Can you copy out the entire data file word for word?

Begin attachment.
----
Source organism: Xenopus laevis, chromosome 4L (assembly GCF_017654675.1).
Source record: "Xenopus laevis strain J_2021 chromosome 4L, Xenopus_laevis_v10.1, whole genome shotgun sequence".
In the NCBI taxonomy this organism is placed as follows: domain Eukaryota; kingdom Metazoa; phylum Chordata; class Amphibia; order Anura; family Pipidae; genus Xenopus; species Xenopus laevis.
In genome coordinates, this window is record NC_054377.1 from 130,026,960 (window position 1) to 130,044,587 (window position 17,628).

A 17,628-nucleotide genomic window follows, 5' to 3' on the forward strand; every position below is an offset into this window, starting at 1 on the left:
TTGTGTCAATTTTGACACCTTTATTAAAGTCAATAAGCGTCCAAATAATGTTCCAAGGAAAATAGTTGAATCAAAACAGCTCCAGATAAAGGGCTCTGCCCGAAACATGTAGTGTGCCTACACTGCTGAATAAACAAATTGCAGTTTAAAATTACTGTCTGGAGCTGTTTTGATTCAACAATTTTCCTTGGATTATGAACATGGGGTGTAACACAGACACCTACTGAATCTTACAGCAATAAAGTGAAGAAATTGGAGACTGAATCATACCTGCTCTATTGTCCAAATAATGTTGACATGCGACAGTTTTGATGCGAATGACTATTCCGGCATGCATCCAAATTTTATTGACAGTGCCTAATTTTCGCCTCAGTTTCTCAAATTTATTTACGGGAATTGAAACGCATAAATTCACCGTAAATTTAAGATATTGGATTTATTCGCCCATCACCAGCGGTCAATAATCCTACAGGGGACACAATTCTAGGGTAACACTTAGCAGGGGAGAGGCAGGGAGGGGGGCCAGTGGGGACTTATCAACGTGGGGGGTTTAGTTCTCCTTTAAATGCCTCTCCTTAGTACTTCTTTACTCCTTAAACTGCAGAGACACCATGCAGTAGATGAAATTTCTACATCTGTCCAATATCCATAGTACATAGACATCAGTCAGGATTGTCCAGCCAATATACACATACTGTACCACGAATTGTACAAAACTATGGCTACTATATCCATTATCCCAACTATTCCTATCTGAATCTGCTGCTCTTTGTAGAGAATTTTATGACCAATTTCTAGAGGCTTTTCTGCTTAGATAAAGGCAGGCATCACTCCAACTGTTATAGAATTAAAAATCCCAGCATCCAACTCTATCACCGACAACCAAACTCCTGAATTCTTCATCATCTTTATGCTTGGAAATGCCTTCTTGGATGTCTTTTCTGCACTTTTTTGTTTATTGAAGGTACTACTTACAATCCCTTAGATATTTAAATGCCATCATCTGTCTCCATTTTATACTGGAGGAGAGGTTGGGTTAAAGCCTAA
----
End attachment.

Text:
Source organism: Xenopus laevis, chromosome 4L (assembly GCF_017654675.1).
Source record: "Xenopus laevis strain J_2021 chromosome 4L, Xenopus_laevis_v10.1, whole genome shotgun sequence".
In the NCBI taxonomy this organism is placed as follows: domain Eukaryota; kingdom Metazoa; phylum Chordata; class Amphibia; order Anura; family Pipidae; genus Xenopus; species Xenopus laevis.
In genome coordinates, this window is record NC_054377.1 from 130,026,960 (window position 1) to 130,044,587 (window position 17,628).

A 17,628-nucleotide genomic window follows, 5' to 3' on the forward strand; every position below is an offset into this window, starting at 1 on the left:
TTGTGTCAATTTTGACACCTTTATTAAAGTCAATAAGCGTCCAAATAATGTTCCAAGGAAAATAGTTGAATCAAAACAGCTCCAGATAAAGGGCTCTGCCCGAAACATGTAGTGTGCCTACACTGCTGAATAAACAAATTGCAGTTTAAAATTACTGTCTGGAGCTGTTTTGATTCAACAATTTTCCTTGGATTATGAACATGGGGTGTAACACAGACACCTACTGAATCTTACAGCAATAAAGTGAAGAAATTGGAGACTGAATCATACCTGCTCTATTGTCCAAATAATGTTGACATGCGACAGTTTTGATGCGAATGACTATTCCGGCATGCATCCAAATTTTATTGACAGTGCCTAATTTTCGCCTCAGTTTCTCAAATTTATTTACGGGAATTGAAACGCATAAATTCACCGTAAATTTAAGATATTGGATTTATTCGCCCATCACCAGCGGTCAATAATCCTACAGGGGACACAATTCTAGGGTAACACTTAGCAGGGGAGAGGCAGGGAGGGGGGCCAGTGGGGACTTATCAACGTGGGGGGTTTAGTTCTCCTTTAAATGCCTCTCCTTAGTACTTCTTTACTCCTTAAACTGCAGAGACACCATGCAGTAGATGAAATTTCTACATCTGTCCAATATCCATAGTACATAGACATCAGTCAGGATTGTCCAGCCAATATACACATACTGTACCACGAATTGTACAAAACTATGGCTACTATATCCATTATCCCAACTATTCCTATCTGAATCTGCTGCTCTTTGTAGAGAATTTTATGACCAATTTCTAGAGGCTTTTCTGCTTAGATAAAGGCAGGCATCACTCCAACTGTTATAGAATTAAAAATCCCAGCATCCAACTCTATCACCGACAACCAAACTCCTGAATTCTTCATCATCTTTATGCTTGGAAATGCCTTCTTGGATGTCTTTTCTGCACTTTTTTGTTTATTGAAGGTACTACTTACAATCCCTTAGATATTTAAATGCCATCATCTGTCTCCATTTTATACTGGAGGAGAGGTTGGGTTAAAGCCTAA